Key nutrients and enzymes are greatly reduced during the pasteurization process. If you consider the fact that many of these nutrients are not only reduced, but altered from their original states, you can understand that some of these nutrients are completely unavailable for your body to use and very difficult to digest.

Vitamin B and C levels are decreased as well. In multiple studies, it’s been found low-temperature pasteurization decreases vitamin C content by up to 25 percent, along with the content of B vitamins, iron and calcium. Further reductions in nutritional value takes place when milk sits on supermarket shelves sometimes for weeks where it’s kept until sold. Some have found that following pasteurization, vitamin C (ascorbic acid) is oxidized into dehydroascorbic acid, which is an inactive, degraded form of vitamin C that does not have the same benefits as natural vitamin C. Other studies have found that pasteurization in other food products reduces overall antioxidant activities by about 55 percent to 60 percent and reduces vitamin B2 concentrations by up 48 percent.

Allergies and lactose intolerance are higher with pasteurization as well. Another major negative of pasteurization is that it destroys the digestive enzymes needed to break down and absorb certain nutrients. In the previously mentioned study, researchers found lactase (the enzyme in dairy) levels are greatly reduced with pasteurization, which is one explanation as to why so many people are lactose-intolerant. A survey conducted by the Weston A. Price Foundation found that of 700 families interviewed, amazingly about 80 percent of those diagnosed with lactose intolerance stopped having symptoms when they switched to raw milk.

 

One More Thought…

If you’ve been told that drinking raw milk is dangerous, you’ll be surprised to know that you’ve been mislead.  The truth about raw milk? An extensive look into research and claims made by the FDA and CDC related to raw milk being dangerous have beenn found to be completely unwarranted. It actually benefits your body in many ways, and although it might have earned a reputation among some for being dangerous, you shouldn’t miss out on all this amazing superfood has to offer because raw milk benefits are truly impressive.

What is “raw goat milk” exactly? It’s milk that comes from grass-fed goats, is unpasteurized and unhomogenized. This means raw milk contains all of its natural enzymes, fatty acids, vitamins and minerals — making it what many refer to as a “complete food.”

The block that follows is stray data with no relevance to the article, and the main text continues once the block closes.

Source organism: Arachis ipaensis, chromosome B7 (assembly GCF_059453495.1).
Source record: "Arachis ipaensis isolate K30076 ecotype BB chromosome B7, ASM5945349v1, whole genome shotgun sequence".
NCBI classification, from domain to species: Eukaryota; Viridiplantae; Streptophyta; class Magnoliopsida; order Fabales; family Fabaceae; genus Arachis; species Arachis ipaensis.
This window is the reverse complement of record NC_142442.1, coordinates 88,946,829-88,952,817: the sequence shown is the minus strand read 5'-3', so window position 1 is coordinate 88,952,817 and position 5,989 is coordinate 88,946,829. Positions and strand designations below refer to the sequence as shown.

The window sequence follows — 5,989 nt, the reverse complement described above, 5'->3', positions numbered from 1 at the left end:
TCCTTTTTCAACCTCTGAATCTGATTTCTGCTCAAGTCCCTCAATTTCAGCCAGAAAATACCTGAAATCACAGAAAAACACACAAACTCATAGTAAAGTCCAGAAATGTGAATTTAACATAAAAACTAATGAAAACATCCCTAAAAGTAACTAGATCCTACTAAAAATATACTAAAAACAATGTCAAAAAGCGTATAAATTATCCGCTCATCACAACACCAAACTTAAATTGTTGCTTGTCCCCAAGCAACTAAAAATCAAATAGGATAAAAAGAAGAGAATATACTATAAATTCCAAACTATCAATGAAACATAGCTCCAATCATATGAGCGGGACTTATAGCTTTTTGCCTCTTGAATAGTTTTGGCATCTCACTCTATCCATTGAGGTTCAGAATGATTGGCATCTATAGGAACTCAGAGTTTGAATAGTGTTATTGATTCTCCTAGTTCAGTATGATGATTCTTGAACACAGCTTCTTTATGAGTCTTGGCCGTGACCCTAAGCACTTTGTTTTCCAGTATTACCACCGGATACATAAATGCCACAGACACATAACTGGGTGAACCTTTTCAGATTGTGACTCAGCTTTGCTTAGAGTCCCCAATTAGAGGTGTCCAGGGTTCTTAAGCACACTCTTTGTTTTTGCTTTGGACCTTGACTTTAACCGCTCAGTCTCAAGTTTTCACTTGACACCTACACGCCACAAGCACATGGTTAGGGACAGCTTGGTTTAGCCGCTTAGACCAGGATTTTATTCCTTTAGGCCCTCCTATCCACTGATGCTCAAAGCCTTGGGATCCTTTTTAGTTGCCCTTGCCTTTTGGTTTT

But can’t raw milk cause problems due to the risk of consuming bacteria? The risk of this happening is very, very low. In fact, according to medical researcher Dr. Ted Beals, M.D., you are 35,000 times more likely to get sick from other foods than you are from raw milk. The CDC reports that there are an estimated 48 million foodborne illnesses diagnosed each year. Of these 48 million illnesses, only about 42 (about 0.0005 percent!) each year are due to consumption of fresh, unprocessed (raw) milk.

As you can see, most accusations and concerns over raw milk have been overstated, and therefore its heath benefits remain underrated. Raw milk benefits are numerous and can help address a large number of nutritional deficiencies that millions of people, especially those eating the Standard American Diet, are currently experiencing. For instance, raw milk benefits allergies and skin, all while containing beneficial nutrients without the processing dangers.

 

Regulations for Raw Milk Sales In North Carolina

North Carolina General Statutes 130A-279 – Sale or dispensing of milk

North Carolina General Statutes > Chapter 130A > Article 8 > § 130A-279 – Sale or dispensing of milk

Only milk that is Grade “A” pasteurized milk may be sold or dispensed directly to consumers for human consumption. Raw milk and raw milk products shall be sold or dispensed only to a permitted milk hauler or to a processing facility at which the processing of milk is permitted, graded, or regulated by a local, State, or federal agency. The Commission may adopt rules to provide exceptions for dispensing raw milk and raw milk products for nonhuman consumption. Any raw milk or raw milk product dispensed as animal feed shall include on its label the statement “NOT FOR HUMAN CONSUMPTION” in letters at least one-half inch in height. Any raw milk or raw milk product dispensed as animal feed shall also include on its label the statement “IT IS NOT LEGAL TO SELL RAW MILK FOR HUMAN CONSUMPTION IN NORTH CAROLINA.” “Sale” or “sold” shall mean any transaction that involves the transfer or dispensing of milk and milk products or the right to acquire milk and milk products through barter or contractual arrangement or in exchange for any other form of compensation including, but not limited to, the sale of shares or interest in a cow, goat, or other lactating animal or herd.

(1983, c. 891, s. 2; 2004-195, s. 6.2; 2008-88, s. 2.)